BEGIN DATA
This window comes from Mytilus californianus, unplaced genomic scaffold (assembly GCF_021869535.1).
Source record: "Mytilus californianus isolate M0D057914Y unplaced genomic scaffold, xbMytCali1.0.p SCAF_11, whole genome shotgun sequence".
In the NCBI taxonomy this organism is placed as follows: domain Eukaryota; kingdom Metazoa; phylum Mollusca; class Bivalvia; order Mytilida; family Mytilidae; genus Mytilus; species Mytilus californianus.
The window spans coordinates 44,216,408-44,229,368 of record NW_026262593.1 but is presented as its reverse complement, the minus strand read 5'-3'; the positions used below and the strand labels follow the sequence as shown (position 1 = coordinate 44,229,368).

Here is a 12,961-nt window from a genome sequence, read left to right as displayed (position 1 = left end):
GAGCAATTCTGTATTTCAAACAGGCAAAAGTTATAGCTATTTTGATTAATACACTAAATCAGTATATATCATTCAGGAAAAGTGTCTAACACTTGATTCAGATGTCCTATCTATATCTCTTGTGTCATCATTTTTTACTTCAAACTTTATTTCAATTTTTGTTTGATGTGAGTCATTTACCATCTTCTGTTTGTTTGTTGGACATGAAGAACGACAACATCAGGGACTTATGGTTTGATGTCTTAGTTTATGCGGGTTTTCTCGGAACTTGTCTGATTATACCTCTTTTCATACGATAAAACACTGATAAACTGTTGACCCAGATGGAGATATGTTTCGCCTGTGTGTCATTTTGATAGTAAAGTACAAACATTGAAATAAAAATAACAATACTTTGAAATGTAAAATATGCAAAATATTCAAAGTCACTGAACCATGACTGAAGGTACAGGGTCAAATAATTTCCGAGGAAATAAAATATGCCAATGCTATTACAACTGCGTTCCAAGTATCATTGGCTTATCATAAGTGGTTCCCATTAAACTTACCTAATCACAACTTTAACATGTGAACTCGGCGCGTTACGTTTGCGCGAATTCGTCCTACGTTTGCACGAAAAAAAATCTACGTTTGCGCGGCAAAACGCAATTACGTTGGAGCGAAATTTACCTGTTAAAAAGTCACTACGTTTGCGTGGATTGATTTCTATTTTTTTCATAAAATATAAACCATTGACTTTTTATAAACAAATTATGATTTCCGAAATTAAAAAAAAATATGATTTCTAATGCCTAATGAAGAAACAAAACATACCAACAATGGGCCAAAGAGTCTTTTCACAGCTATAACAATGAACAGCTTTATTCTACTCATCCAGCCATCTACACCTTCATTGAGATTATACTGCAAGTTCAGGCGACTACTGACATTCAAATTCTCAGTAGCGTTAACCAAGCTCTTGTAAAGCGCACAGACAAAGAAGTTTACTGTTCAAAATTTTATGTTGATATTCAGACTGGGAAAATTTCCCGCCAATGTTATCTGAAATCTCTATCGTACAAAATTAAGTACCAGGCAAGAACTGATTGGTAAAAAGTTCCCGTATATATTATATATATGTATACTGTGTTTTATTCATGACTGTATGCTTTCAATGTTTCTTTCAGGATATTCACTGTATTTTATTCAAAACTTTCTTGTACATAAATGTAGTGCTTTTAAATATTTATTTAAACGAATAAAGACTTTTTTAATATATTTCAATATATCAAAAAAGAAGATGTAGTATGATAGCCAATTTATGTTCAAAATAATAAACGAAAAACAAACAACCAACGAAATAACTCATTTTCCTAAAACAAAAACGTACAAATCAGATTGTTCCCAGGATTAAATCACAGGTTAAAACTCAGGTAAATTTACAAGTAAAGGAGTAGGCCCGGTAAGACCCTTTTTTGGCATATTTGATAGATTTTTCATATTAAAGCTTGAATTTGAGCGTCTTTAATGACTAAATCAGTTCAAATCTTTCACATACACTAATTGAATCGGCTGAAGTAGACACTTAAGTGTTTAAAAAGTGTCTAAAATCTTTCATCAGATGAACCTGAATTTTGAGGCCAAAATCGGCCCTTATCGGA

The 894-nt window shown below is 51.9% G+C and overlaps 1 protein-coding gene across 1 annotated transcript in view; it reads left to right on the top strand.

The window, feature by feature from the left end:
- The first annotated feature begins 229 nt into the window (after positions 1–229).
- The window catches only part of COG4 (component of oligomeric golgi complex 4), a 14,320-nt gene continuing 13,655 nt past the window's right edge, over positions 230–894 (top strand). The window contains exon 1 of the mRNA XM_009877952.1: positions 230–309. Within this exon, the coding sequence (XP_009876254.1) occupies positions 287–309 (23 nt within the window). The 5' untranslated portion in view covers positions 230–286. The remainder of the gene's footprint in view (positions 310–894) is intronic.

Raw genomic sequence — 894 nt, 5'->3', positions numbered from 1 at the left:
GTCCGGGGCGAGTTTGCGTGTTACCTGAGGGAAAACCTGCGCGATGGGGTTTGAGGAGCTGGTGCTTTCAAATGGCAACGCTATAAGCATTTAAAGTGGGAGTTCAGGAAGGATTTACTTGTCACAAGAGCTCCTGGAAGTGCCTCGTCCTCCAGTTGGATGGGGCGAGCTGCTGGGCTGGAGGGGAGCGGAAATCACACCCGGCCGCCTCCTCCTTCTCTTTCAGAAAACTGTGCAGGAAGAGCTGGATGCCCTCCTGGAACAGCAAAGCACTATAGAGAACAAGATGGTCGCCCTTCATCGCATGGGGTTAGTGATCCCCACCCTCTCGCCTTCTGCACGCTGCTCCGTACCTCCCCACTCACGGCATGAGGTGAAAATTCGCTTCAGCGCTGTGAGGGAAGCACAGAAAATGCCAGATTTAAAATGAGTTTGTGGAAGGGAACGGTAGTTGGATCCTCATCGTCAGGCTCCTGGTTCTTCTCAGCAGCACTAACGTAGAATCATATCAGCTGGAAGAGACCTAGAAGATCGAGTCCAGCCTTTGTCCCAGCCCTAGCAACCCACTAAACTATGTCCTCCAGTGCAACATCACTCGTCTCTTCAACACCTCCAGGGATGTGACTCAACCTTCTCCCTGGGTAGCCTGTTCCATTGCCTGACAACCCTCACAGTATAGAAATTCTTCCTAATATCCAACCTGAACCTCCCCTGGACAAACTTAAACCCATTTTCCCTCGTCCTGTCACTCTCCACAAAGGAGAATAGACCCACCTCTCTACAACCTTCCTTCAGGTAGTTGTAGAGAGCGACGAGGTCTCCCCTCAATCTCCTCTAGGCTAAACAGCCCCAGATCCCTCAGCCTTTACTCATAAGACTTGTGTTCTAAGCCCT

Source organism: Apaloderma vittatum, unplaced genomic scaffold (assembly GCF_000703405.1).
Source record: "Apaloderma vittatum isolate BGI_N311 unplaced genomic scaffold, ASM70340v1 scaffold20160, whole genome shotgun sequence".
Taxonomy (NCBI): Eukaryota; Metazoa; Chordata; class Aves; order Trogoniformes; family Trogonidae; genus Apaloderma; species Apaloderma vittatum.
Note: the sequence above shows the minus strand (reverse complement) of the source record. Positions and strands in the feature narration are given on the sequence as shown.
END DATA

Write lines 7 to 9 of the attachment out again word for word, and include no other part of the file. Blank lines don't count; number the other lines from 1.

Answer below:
The 894-nt window shown below is 51.9% G+C and overlaps 1 protein-coding gene across 1 annotated transcript in view; it reads left to right on the top strand.

The window, feature by feature from the left end:
- The first annotated feature begins 229 nt into the window (after positions 1–229).